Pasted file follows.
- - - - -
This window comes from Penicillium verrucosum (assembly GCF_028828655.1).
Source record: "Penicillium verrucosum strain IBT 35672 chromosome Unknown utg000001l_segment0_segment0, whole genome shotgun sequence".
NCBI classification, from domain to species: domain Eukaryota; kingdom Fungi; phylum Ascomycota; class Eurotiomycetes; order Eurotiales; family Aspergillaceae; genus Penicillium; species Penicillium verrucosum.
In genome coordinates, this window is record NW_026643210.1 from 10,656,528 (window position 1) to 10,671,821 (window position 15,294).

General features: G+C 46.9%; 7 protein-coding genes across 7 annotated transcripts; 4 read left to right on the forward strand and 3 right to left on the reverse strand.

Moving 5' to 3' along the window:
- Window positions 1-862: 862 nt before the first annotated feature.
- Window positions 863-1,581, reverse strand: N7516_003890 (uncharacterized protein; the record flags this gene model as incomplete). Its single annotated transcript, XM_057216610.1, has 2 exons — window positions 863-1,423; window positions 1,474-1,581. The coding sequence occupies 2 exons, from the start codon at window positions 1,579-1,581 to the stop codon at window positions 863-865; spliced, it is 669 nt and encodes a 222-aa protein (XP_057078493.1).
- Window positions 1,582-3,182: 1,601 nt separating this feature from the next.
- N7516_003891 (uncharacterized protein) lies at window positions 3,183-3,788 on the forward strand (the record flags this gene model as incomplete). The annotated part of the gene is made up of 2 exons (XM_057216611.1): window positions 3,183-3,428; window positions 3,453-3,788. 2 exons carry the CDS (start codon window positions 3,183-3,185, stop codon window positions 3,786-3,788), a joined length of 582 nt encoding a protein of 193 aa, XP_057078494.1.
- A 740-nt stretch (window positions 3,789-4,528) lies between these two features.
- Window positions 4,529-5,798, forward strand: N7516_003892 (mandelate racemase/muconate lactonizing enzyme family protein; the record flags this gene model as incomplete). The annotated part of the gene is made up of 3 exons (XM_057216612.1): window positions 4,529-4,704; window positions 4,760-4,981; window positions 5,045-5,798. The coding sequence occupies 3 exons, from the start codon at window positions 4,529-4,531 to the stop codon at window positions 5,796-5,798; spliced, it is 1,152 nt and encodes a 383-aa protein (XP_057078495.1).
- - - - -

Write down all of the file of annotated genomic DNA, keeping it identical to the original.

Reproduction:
This window comes from Penicillium verrucosum (assembly GCF_028828655.1).
Source record: "Penicillium verrucosum strain IBT 35672 chromosome Unknown utg000001l_segment0_segment0, whole genome shotgun sequence".
NCBI classification, from domain to species: domain Eukaryota; kingdom Fungi; phylum Ascomycota; class Eurotiomycetes; order Eurotiales; family Aspergillaceae; genus Penicillium; species Penicillium verrucosum.
In genome coordinates, this window is record NW_026643210.1 from 10,656,528 (window position 1) to 10,671,821 (window position 15,294).

General features: G+C 46.9%; 7 protein-coding genes across 7 annotated transcripts; 4 read left to right on the forward strand and 3 right to left on the reverse strand.

Moving 5' to 3' along the window:
- Window positions 1-862: 862 nt before the first annotated feature.
- Window positions 863-1,581, reverse strand: N7516_003890 (uncharacterized protein; the record flags this gene model as incomplete). Its single annotated transcript, XM_057216610.1, has 2 exons — window positions 863-1,423; window positions 1,474-1,581. The coding sequence occupies 2 exons, from the start codon at window positions 1,579-1,581 to the stop codon at window positions 863-865; spliced, it is 669 nt and encodes a 222-aa protein (XP_057078493.1).
- Window positions 1,582-3,182: 1,601 nt separating this feature from the next.
- N7516_003891 (uncharacterized protein) lies at window positions 3,183-3,788 on the forward strand (the record flags this gene model as incomplete). The annotated part of the gene is made up of 2 exons (XM_057216611.1): window positions 3,183-3,428; window positions 3,453-3,788. 2 exons carry the CDS (start codon window positions 3,183-3,185, stop codon window positions 3,786-3,788), a joined length of 582 nt encoding a protein of 193 aa, XP_057078494.1.
- A 740-nt stretch (window positions 3,789-4,528) lies between these two features.
- Window positions 4,529-5,798, forward strand: N7516_003892 (mandelate racemase/muconate lactonizing enzyme family protein; the record flags this gene model as incomplete). The annotated part of the gene is made up of 3 exons (XM_057216612.1): window positions 4,529-4,704; window positions 4,760-4,981; window positions 5,045-5,798. The coding sequence occupies 3 exons, from the start codon at window positions 4,529-4,531 to the stop codon at window positions 5,796-5,798; spliced, it is 1,152 nt and encodes a 383-aa protein (XP_057078495.1).